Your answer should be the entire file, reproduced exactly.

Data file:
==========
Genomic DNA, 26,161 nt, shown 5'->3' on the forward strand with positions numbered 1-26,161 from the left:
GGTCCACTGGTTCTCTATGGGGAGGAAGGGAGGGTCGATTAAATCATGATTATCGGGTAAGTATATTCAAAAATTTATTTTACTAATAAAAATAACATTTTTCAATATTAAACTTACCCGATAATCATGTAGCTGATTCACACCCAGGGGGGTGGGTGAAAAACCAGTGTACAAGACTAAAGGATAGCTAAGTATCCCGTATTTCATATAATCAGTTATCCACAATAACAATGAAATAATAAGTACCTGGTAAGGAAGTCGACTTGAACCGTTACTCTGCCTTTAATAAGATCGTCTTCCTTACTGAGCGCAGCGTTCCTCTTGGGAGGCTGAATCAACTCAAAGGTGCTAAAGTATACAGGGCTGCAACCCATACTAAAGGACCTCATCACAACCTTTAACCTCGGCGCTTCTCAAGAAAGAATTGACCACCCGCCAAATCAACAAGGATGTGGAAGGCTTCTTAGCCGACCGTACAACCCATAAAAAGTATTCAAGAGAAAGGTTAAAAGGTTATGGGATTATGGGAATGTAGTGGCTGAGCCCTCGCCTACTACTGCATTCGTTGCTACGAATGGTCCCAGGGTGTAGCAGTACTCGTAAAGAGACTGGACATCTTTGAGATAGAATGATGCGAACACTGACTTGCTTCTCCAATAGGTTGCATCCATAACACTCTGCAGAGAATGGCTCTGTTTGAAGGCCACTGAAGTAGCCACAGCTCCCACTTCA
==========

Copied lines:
Genomic DNA, 26,161 nt, shown 5'->3' on the forward strand with positions numbered 1-26,161 from the left:
GGTCCACTGGTTCTCTATGGGGAGGAAGGGAGGGTCGATTAAATCATGATTATCGGGTAAGTATATTCAAAAATTTATTTTACTAATAAAAATAACATTTTTCAATATTAAACTTACCCGATAATCATGTAGCTGATTCACACCCAGGGGGGTGGGTGAAAAACCAGTGTACAAGACTAAAGGATAGCTAAGTATCCCGTATTTCATATAATCAGTTATCCACAATAACAATGAAATAATAAGTACCTGGTAAGGAAGTCGACTTGAACCGTTACTCTGCCTTTAATAAGATCGTCTTCCTTACTGAGCGCAGCGTTCCTCTTGGGAGGCTGAATCAACTCAAAGGTGCTAAAGTATACAGGGCTGCAACCCATACTAAAGGACCTCATCACAACCTTTAACCTCGGCGCTTCTCAAGAAAGAATTGACCACCCGCCAAATCAACAAGGATGTGGAAGGCTTCTTAGCCGACCGTACAACCCATAAAAAGTATTCAAGAGAAAGGTTAAAAGGTTATGGGATTATGGGAATGTAGTGGCTGAGCCCTCGCCTACTACTGCATTCGTTGCTACGAATGGTCCCAGGGTGTAGCAGTACTCGTAAAGAGACTGGACATCTTTGAGATAGAATGATGCGAACACTGACTTGCTTCTCCAATAGGTTGCATCCATAACACTCTGCAGAGAATGGCTCTGTTTGAAGGCCACTGAAGTAGCCACAGCTCCCACTTCA